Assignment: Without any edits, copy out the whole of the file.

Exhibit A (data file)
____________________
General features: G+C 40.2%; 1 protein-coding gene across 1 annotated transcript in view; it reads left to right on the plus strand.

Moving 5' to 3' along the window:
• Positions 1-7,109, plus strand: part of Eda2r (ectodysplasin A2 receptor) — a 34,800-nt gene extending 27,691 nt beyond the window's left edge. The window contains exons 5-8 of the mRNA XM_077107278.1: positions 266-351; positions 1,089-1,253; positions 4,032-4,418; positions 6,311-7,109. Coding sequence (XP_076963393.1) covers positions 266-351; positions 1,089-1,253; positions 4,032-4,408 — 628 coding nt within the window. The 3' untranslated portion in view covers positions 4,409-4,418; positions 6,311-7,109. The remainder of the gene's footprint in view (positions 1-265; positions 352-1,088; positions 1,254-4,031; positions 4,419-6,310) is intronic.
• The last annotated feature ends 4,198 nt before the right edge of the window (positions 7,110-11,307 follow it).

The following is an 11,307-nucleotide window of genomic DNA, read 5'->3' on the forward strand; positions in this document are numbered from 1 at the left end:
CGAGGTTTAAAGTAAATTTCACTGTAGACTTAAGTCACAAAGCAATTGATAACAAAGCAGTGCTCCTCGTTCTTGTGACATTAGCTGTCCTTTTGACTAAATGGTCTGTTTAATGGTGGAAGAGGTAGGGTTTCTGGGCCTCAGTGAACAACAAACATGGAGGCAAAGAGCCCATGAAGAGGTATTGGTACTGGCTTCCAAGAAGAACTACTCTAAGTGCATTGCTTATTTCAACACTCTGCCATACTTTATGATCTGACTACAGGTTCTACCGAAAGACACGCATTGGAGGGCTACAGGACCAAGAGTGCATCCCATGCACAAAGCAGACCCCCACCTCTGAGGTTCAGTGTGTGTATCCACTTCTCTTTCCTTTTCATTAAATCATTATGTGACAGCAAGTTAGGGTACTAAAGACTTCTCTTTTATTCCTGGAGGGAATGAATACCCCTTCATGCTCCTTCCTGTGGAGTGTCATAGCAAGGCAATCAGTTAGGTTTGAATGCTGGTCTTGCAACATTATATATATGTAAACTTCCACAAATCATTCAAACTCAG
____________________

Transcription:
General features: G+C 40.2%; 1 protein-coding gene across 1 annotated transcript in view; it reads left to right on the plus strand.

Moving 5' to 3' along the window:
• Positions 1-7,109, plus strand: part of Eda2r (ectodysplasin A2 receptor) — a 34,800-nt gene extending 27,691 nt beyond the window's left edge. The window contains exons 5-8 of the mRNA XM_077107278.1: positions 266-351; positions 1,089-1,253; positions 4,032-4,418; positions 6,311-7,109. Coding sequence (XP_076963393.1) covers positions 266-351; positions 1,089-1,253; positions 4,032-4,408 — 628 coding nt within the window. The 3' untranslated portion in view covers positions 4,409-4,418; positions 6,311-7,109. The remainder of the gene's footprint in view (positions 1-265; positions 352-1,088; positions 1,254-4,031; positions 4,419-6,310) is intronic.
• The last annotated feature ends 4,198 nt before the right edge of the window (positions 7,110-11,307 follow it).

The following is an 11,307-nucleotide window of genomic DNA, read 5'->3' on the forward strand; positions in this document are numbered from 1 at the left end:
CGAGGTTTAAAGTAAATTTCACTGTAGACTTAAGTCACAAAGCAATTGATAACAAAGCAGTGCTCCTCGTTCTTGTGACATTAGCTGTCCTTTTGACTAAATGGTCTGTTTAATGGTGGAAGAGGTAGGGTTTCTGGGCCTCAGTGAACAACAAACATGGAGGCAAAGAGCCCATGAAGAGGTATTGGTACTGGCTTCCAAGAAGAACTACTCTAAGTGCATTGCTTATTTCAACACTCTGCCATACTTTATGATCTGACTACAGGTTCTACCGAAAGACACGCATTGGAGGGCTACAGGACCAAGAGTGCATCCCATGCACAAAGCAGACCCCCACCTCTGAGGTTCAGTGTGTGTATCCACTTCTCTTTCCTTTTCATTAAATCATTATGTGACAGCAAGTTAGGGTACTAAAGACTTCTCTTTTATTCCTGGAGGGAATGAATACCCCTTCATGCTCCTTCCTGTGGAGTGTCATAGCAAGGCAATCAGTTAGGTTTGAATGCTGGTCTTGCAACATTATATATATGTAAACTTCCACAAATCATTCAAACTCAG